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Figure 1 illustrates the flow of heat through a semiconductor without a heatsink, and Figure 2 shows heat flow with a heatsink. Schematically, thermal resistances are represented as resistors, though they're really the equivalent thermal values. Mathematically, thermal resistance is the rise in the drain (or collector) junction temperature above the case temperature per unit of power dissipated in the device (Equations 2 and 3):
θjc = thermal resistance from junction-to-case in Â°C/W, which is a function of the semiconductor and its package
θja = thermal resistance from junction-to-ambient in Â°C/W
Tc = semiconductor case temperature in Â°C
Ta = ambient air temperature in Â°C
Tj = semiconductor junction temperature in Â°C
Pd = semiconductor power dissipation in watts
Physical placement of the heatsink depends on the type of semiconductor being employed. If it's a microprocessor with more than 100 pins, the heatsink will be placed on top of it. On the other hand, a power semiconductor with three pins is usually placed on top of the heatsink.
Usually, there are clamps or some type of fastener to supply pressure between the mating surfaces to ensure good heat transfer between the heatsink and semiconductor. Figure 3 shows a splayed-pin heatsink forged from pure aluminum and oxygen-free copper.
Thermal interface materials
Ideally, heatsinks require intimate surface-to-surface contact with the semiconductor to be cooled. In the real world, irregular surface areas on the semiconductor and heatsink prevent this intimate physical contact. Therefore, some type of thermally conductive interface material is necessary to fill any gaps between the mating surfaces. In many cases, this interface material must also act as an electrical insulator and thermal conductor.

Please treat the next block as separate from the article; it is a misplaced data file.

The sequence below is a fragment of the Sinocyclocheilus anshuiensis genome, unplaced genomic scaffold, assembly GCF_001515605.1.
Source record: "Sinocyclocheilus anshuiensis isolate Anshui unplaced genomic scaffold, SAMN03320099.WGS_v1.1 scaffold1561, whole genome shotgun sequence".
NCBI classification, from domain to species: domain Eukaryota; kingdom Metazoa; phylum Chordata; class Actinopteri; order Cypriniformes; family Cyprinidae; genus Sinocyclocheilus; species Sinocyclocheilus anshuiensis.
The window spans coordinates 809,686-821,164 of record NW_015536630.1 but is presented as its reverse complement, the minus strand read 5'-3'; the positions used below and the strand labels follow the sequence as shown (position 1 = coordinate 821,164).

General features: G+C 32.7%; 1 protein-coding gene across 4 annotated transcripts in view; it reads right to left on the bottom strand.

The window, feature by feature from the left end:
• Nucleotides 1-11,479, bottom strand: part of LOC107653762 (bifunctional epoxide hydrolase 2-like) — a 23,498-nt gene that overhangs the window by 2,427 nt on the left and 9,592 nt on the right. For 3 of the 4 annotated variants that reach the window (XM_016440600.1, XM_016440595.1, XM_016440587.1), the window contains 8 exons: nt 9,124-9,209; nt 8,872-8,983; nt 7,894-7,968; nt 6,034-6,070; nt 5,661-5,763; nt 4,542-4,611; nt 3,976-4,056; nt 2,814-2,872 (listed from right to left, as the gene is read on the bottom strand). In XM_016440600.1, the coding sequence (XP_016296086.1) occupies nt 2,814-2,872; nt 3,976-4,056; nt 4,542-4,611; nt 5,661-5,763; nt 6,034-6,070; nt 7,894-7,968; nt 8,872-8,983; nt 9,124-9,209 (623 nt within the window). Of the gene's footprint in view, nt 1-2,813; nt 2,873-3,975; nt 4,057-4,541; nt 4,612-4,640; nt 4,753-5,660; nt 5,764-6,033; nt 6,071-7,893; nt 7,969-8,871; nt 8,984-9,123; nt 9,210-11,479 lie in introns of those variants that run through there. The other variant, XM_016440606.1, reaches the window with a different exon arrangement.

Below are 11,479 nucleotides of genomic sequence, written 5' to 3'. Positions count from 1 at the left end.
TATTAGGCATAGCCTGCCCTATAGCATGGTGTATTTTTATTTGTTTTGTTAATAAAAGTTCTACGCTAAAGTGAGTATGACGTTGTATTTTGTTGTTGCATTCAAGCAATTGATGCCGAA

Figure 2 shows the thermal resistances between the semiconductor junction and ambient air temperature. Without a heatsink, it's:
θja = θjc + θca
Here, θca (case-to-ambient) thermal resistance is a relatively high value. So θja is also high, and the semiconductor may operate at a relatively high, unreliable temperature. With a heatsink, it's:
θja = θjc + θci + θis + θsa
θci = thermal resistance from caseto-thermal interface in Â°C/W
θis = thermal resistance from thermal interface-to-sink in Â°C/W
θsa = thermal resistance from sinkto-ambient air in Â°C/W
Here, the heatsink and thermal interface material reduce the overall thermal resistance and the semiconductor operates at a reliable temperature. For best cooling, select a heatsink and thermal interface material with a low thermal resistance (Table 3).
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Heat pipes are an ideal heat transport for relatively long distances. One example would be if a sensitive heat source becomes separated from a remote heat exchanger or heatsink. Heat pipes also spread heat well. Combined with folded aluminum fins, they can be used as efficient and lightweight heatsinks.
A heat pipe consists of a sealed aluminum or copper container whose inner surfaces have a capillary wicking material (Fig. 4). A liquid under its own pressure in the container enters the pores of the capillary material, wetting all internal surfaces. Applying heat at any point along the surface of the heat pipe causes the liquid at that point to boil and enter a vapor state.